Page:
Kathryn McNamara '11 taught English at an Islamic school in Indonesia last year through the Fulbright ETA program. It's all part of her mission to help build bridges between America and the Islamic world.
As a Fulbright English Teaching Assistant (ETA) in a remote village in Indonesia, Kathryn McNamara ’11 wore a headscarf in public, partly to show respect for her Muslim neighbors, coworkers and students, and partly in a futile attempt to blend in.
“Most people had never seen an American before, and they had a lot of questions,” said the red-haired, fair-skinned McNamara, relating that a two-year-old once burst into tears at the sight of her, because she assumed McNamara was a ghost. “I would walk down the street to go buy groceries, and I would talk to 15 people by the time I got there.”
For a young woman who describes herself as “somewhat shy,” that ongoing, intense level of exchange was sometimes overwhelming. But she pushed through the discomfort, because that’s precisely what drew her to that area of the world.
McNamara was one of two young Fulbright scholars who recently returned to Dickinson to describe what they learned and experienced and offer guidance to students interested in following a similar path.
‘Go. Teach and learn.’
McNamara became interested in diplomacy and American-Islamic-world relations during the summer after her freshman year, while interning at the U.S. Department of State Foreign Service Institute’s Sub-Saharan Africa office. During her junior year abroad, she immersed herself in one facet of Islamic culture by studying in Morocco, and when it came time to apply for a Fulbright, she decided to explore Indonesia, home to one of the largest Muslim populations in the world.
There, McNamara taught 12 classes each week at an Islamic boarding school in a small village on the island of Java, far from the tourist route. While her study-abroad experience certainly helped her learn to navigate a new culture, she told Dickinson students that the study-abroad experience is vastly different from the Fulbright year.
“When you study abroad, you have institutional support, and you have a host family. You don't really have that in the Fulbright program,” she said, explaining that the 40 Fulbright scholars studying in Indonesia that year were scattered across the country’s 17,000 islands, and that to reach the closest fellow Fulbrighter, she had to travel for four hours by car or boat. “They kind of just drop you in a community and say, ‘Go. Teach and learn.’ ”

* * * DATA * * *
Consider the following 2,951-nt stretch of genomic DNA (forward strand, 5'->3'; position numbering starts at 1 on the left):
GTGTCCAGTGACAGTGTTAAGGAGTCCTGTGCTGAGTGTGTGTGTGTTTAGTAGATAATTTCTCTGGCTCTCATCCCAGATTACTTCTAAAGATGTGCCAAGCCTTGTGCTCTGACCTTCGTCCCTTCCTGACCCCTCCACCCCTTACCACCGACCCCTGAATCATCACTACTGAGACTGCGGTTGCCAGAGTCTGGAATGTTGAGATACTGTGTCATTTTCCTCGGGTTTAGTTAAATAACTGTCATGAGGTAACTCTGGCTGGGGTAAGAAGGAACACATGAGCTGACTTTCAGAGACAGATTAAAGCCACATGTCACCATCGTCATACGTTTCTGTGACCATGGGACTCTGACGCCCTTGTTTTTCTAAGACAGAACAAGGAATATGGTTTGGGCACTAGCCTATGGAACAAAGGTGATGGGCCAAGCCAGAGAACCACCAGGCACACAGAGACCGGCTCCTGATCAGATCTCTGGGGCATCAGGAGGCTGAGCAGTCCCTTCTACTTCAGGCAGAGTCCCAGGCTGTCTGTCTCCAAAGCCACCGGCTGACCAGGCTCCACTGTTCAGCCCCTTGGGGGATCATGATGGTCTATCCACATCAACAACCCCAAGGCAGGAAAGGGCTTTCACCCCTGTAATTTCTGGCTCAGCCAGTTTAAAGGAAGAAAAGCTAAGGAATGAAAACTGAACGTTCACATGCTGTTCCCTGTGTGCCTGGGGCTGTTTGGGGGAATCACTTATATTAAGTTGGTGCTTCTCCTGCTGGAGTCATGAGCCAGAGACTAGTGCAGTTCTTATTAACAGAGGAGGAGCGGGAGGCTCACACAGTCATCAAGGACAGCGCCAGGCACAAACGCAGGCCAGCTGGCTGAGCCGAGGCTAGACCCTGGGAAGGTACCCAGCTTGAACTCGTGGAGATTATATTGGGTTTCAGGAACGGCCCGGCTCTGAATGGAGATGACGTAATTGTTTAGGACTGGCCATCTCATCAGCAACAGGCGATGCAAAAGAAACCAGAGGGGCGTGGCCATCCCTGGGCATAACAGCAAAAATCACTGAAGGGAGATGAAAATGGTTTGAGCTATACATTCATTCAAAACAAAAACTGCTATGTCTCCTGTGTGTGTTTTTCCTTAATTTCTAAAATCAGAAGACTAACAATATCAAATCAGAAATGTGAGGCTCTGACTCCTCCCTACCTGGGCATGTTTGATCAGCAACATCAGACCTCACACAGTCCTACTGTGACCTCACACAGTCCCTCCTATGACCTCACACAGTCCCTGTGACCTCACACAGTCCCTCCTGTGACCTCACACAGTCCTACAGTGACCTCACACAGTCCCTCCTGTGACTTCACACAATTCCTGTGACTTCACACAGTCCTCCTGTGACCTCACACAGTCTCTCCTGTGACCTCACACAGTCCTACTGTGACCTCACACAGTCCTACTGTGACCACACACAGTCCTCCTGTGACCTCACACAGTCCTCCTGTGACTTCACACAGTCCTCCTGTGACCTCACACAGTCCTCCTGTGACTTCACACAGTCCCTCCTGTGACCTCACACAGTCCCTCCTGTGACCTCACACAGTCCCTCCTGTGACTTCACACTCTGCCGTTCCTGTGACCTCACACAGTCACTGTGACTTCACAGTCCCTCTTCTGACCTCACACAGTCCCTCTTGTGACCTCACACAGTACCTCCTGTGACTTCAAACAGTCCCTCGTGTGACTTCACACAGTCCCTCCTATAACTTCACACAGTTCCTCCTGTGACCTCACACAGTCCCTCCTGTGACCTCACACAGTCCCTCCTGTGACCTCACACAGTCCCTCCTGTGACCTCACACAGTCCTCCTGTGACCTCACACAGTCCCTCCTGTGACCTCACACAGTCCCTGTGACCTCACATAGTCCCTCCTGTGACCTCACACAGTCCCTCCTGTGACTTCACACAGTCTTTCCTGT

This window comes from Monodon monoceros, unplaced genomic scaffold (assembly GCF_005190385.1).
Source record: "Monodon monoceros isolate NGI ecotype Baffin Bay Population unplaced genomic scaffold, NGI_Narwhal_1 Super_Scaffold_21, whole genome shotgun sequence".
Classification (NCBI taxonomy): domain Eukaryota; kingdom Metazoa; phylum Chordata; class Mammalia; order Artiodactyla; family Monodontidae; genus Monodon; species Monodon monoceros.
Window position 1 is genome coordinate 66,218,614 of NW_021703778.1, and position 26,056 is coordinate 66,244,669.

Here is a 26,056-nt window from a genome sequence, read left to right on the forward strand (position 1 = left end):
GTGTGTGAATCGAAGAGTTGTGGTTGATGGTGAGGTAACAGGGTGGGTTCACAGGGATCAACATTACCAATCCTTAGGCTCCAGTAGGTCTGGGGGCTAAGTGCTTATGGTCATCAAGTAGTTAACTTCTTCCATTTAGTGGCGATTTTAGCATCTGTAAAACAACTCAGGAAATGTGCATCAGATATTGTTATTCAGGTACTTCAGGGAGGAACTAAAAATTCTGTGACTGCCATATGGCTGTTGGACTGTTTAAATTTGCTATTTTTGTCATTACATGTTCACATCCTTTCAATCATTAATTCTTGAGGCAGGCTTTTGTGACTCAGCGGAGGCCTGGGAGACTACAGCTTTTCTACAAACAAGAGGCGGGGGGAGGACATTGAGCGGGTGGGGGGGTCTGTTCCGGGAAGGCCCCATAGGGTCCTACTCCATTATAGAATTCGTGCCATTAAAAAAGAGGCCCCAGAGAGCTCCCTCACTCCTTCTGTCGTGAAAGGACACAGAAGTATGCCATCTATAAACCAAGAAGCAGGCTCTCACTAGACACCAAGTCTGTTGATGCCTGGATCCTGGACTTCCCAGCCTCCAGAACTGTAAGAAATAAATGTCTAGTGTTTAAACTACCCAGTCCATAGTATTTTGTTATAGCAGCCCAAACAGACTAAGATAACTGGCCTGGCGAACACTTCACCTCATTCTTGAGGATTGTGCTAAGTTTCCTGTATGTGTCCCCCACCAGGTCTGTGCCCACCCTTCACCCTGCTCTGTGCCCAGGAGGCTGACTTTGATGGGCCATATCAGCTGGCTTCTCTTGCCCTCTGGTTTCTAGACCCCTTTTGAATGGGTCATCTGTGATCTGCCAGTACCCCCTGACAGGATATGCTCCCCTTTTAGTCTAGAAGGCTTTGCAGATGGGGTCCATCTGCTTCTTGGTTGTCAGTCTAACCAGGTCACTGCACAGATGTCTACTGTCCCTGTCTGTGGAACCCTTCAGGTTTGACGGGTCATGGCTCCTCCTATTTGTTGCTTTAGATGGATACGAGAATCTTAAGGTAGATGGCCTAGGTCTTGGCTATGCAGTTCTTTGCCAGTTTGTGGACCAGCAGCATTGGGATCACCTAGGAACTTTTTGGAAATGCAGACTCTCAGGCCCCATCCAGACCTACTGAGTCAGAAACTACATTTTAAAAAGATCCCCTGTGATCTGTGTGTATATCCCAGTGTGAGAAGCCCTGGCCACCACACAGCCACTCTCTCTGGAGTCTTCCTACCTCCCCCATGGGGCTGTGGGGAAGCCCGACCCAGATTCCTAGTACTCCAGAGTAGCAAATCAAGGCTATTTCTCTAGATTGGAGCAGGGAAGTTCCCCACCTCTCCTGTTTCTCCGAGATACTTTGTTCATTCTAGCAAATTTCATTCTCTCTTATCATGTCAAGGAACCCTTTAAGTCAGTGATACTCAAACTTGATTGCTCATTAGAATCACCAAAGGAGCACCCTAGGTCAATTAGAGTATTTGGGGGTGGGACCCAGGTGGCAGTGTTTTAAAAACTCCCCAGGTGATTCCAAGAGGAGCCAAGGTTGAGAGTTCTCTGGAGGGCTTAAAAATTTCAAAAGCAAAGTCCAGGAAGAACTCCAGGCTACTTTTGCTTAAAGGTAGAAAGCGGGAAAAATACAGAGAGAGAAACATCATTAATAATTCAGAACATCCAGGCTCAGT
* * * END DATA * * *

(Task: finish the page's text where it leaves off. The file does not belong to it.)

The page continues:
That directive was more difficult than anyone had anticipated. As an ETA, McNamara was prepared to assist the school’s English-language teacher—explaining idioms, preparing special lectures about American culture and history. But she soon learned that there was often no teacher on site to assist.
“Students would tell me that their teacher had not shown up once the entire semester, but they really wanted to learn English,” she recalled. “How do you say no to that?”
Adding to the challenge, while McNamara was fluent in Arabic and French, she did not speak Indonesian, so she had to learn the language quickly while also learning how to teach a class by herself. “Luckily, the more languages you learn, the easier it becomes—you kind of develop a blueprint,” she said.
She grew to love her job, and led each class primarily in Indonesian, often supplementing the language curriculum with special lessons about American culture and history. McNamara also joined a volunteer group of English-language educators who traveled to area schools, and spent time at an orphanage for children who had been victims of child trafficking—a cause she has championed since volunteering as a summer intern for Free the Slaves.
Asked to reflect on the most meaningful aspects of her Fulbright year, McNamara said that it was the rare opportunities for frequent, meaningful cultural dialog with students, coworkers, neighbors and strangers alike.
“My students would ask me if all Americans looked like me. And people would come up to me on the street and ask,’Where are you from? What are you doing here?’ and we’d get in conversation," she recalled. Often, tougher questions followed: "Why does America support Israel and not Palestine?" "Why is America at war?" "Why do Americans in movies disrespect their parents and families?" And, conversation by conversation, she helped talk it through.
"As a Fulbrighter, you're a cultural ambassador, a semi-official representative of the U.S. government, and I took that role very seriously," she said. "I’m probably the only American that they have ever seen or will see, so to them, I was America. I wanted to be able to have as many difficult conversations as I could.”
Today, McNamara works for an international company that provides access to medical services to those traveling abroad—a job she lined up, with help from the Career Center, while still in Indonesia. Because she speaks French, Arabic and Indonesian, studied in Morocco and worked in Indonesia, she works with medical providers and travelers in southeast Asia, Africa and the Middle East.
“I love my job,” she said. “I get to live in the middle of Philadelphia and engage internationally and speak a gazillion languages every day.”
Published April 24, 2013